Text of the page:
Psalm 16 - Hear a Just Cause, O Lord - Page 1 of 4 (series: Lessons on Psalms)

by John Lowe
(Woodruff, S.C.)

April 5, 2014

Tom Lowe

Psalm 17


Title: Hear a Just Cause, O Lord
A Psalm of David.


Psalm 17 (KJV)

1 A Prayer of David. Hear a just cause, O Lord, Attend to my cry; Give ear to my prayer which is not from deceitful lips.
2 Let my vindication come from Your presence; Let Your eyes look on the things that are upright.
3 You have tested my heart; You have visited me in the night; You have tried me and have found nothing; I have purposed that my mouth shall not transgress.
4 Concerning the works of men, By the word of Your lips, I have kept away from the paths of the destroyer.
5 Uphold my steps in Your paths, That my footsteps may not slip.
6 I have called upon You, for You will hear me, O God; Incline Your ear to me, and hear my speech.
7 Show Your marvelous lovingkindness by Your right hand, O You who save those who trust in You From those who rise up against them.
8 Keep me as the apple of Your eye; Hide me under the shadow of Your wings,
9 From the wicked who oppress me, From my deadly enemies who surround me.
10 They have closed up their fat hearts; With their mouths they speak proudly.
11 They have now surrounded us in our steps; They have set their eyes, crouching down to the earth,
12 As a lion is eager to tear his prey, And like a young lion lurking in secret places.
13 Arise, O Lord, Confront him, cast him down; Deliver my life from the wicked with Your sword,
14 With Your hand from men, O Lord, From men of the world who have their portion in this life, And whose belly You fill with Your hidden treasure. They are satisfied with children, And leave the rest of their possession for their babes.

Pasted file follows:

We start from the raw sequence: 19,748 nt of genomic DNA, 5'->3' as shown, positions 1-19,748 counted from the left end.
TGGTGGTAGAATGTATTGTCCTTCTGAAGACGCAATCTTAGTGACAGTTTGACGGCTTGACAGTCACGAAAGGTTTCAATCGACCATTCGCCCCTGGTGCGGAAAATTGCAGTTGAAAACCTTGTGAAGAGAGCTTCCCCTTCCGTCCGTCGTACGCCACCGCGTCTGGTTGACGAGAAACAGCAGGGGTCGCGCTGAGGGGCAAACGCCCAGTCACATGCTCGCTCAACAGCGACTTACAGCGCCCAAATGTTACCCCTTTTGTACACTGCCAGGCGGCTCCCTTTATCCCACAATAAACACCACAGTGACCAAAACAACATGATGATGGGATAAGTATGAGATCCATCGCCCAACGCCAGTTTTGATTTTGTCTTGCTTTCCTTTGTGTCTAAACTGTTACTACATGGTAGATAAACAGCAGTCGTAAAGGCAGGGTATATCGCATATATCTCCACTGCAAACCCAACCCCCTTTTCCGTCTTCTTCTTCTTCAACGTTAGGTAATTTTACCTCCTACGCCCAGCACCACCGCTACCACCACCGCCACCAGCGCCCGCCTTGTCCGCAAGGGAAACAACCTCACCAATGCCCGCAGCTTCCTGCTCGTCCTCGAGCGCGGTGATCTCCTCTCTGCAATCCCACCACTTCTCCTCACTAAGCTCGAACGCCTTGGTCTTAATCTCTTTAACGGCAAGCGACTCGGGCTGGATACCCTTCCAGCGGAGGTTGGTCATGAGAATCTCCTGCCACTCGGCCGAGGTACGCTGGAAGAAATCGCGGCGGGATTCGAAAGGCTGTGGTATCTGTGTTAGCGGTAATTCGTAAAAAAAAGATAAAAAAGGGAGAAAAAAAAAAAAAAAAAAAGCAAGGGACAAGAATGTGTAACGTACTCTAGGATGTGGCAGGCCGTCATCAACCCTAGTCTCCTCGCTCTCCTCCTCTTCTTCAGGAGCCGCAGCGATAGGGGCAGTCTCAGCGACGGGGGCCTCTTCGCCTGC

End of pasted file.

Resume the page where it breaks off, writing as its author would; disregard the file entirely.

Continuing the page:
15 As for me, I will see Your face in righteousness; I shall be satisfied when I awake in Your likeness.

Introduction

Psalm 17 is titled, “A Prayer of David.” Three psalms are titled “A Prayer of David (17, 86, 142). The question is, “When was it written?” It seems to be a prayer that came out of his wilderness experience. It probably concerns the time when Saul and his men were almost upon him and came close to taking him. This psalm reveals David’s trust in God, but in the final analysis it speaks primarily of the Lord Jesus Christ. The psalm can also be a prayer for us today when we find ourselves in similar situations of trial, anxiety, or danger. As we study this psalm, keep in mind that we are studying a series of psalms which have the characteristic features of the class designated laments of individuals; included are Psalms 3, 4, 5, and 7. Another group of expositors include this psalm in a group of five identified as “prayers” (17, 86, 90, 102, 142). I don’t think it matters where this psalm is placed, so we will move on.
When we do wrong and suffer for it, our own conscience tells us our punishment is just. But it is another story when our suffering is unrelated to anything we have done! This kind of suffering—the “suffering for righteousness sake,” as Peter calls it—is a perennial puzzle to the Child of God. David knew his share of it. But he also knew what to do about it. He took his case to the Righteous Judge. There he was confident of a fair trial. The psalmist is petitioning God for deliverance from enemies who menace his life (vv. 10-12). They have made charges against him (vv. 1-2), of which he vigorously protests his innocence. It is not clear what the charges were, but from verses 4 and 5 it appears that he was accused of committing some act or acts tantamount to the crime of robbery or violence. His last court of appeal is God. In the temple (v. 8) he pleads for vindication. We are not told how the answer was communicated, but it may be safe to assume that it came through divine revelation given by a prophet of God. The lament ends in the usual way for such psalms, on a note of confidence.

At times, David’s defense seems like it is coming from a man on a giant ego trip. He loudly declares his righteousness, integrity, and obedience. It almost sounds like he has reached a state of sinless perfection. But this is really not the case at all. David is not claiming guiltlessness in all areas of his life, but simply in the present circumstances. He is saying that he did not do anything to provoke the current hostility of his foes.


Commentary

1 A Prayer of David. Hear a just cause, O Lord, Attend to my cry; Give ear to my prayer which is not from deceitful lips.

The psalmist was used to praying; prayer for him was like breathing, something he couldn’t keep from